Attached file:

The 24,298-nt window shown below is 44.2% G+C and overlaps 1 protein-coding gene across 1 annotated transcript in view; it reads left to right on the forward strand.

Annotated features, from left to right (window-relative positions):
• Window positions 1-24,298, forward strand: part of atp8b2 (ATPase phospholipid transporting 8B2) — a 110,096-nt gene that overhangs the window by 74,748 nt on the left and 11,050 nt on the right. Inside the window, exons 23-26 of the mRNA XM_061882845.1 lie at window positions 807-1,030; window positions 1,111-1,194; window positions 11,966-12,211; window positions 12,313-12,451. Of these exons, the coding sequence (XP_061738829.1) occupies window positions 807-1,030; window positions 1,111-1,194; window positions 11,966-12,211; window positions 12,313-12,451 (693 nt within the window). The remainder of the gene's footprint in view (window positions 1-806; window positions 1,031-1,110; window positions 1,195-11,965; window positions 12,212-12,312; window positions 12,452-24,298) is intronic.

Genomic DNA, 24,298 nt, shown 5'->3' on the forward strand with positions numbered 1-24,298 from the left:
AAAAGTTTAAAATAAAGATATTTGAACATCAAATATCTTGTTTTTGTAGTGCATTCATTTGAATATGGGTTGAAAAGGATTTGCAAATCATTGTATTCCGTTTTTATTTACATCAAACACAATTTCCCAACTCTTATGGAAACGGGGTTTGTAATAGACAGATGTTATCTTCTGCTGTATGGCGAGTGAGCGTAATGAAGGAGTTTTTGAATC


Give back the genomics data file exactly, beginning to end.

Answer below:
The 24,298-nt window shown below is 44.2% G+C and overlaps 1 protein-coding gene across 1 annotated transcript in view; it reads left to right on the forward strand.

Annotated features, from left to right (window-relative positions):
• Window positions 1-24,298, forward strand: part of atp8b2 (ATPase phospholipid transporting 8B2) — a 110,096-nt gene that overhangs the window by 74,748 nt on the left and 11,050 nt on the right. Inside the window, exons 23-26 of the mRNA XM_061882845.1 lie at window positions 807-1,030; window positions 1,111-1,194; window positions 11,966-12,211; window positions 12,313-12,451. Of these exons, the coding sequence (XP_061738829.1) occupies window positions 807-1,030; window positions 1,111-1,194; window positions 11,966-12,211; window positions 12,313-12,451 (693 nt within the window). The remainder of the gene's footprint in view (window positions 1-806; window positions 1,031-1,110; window positions 1,195-11,965; window positions 12,212-12,312; window positions 12,452-24,298) is intronic.

Genomic DNA, 24,298 nt, shown 5'->3' on the forward strand with positions numbered 1-24,298 from the left:
AAAAGTTTAAAATAAAGATATTTGAACATCAAATATCTTGTTTTTGTAGTGCATTCATTTGAATATGGGTTGAAAAGGATTTGCAAATCATTGTATTCCGTTTTTATTTACATCAAACACAATTTCCCAACTCTTATGGAAACGGGGTTTGTAATAGACAGATGTTATCTTCTGCTGTATGGCGAGTGAGCGTAATGAAGGAGTTTTTGAATC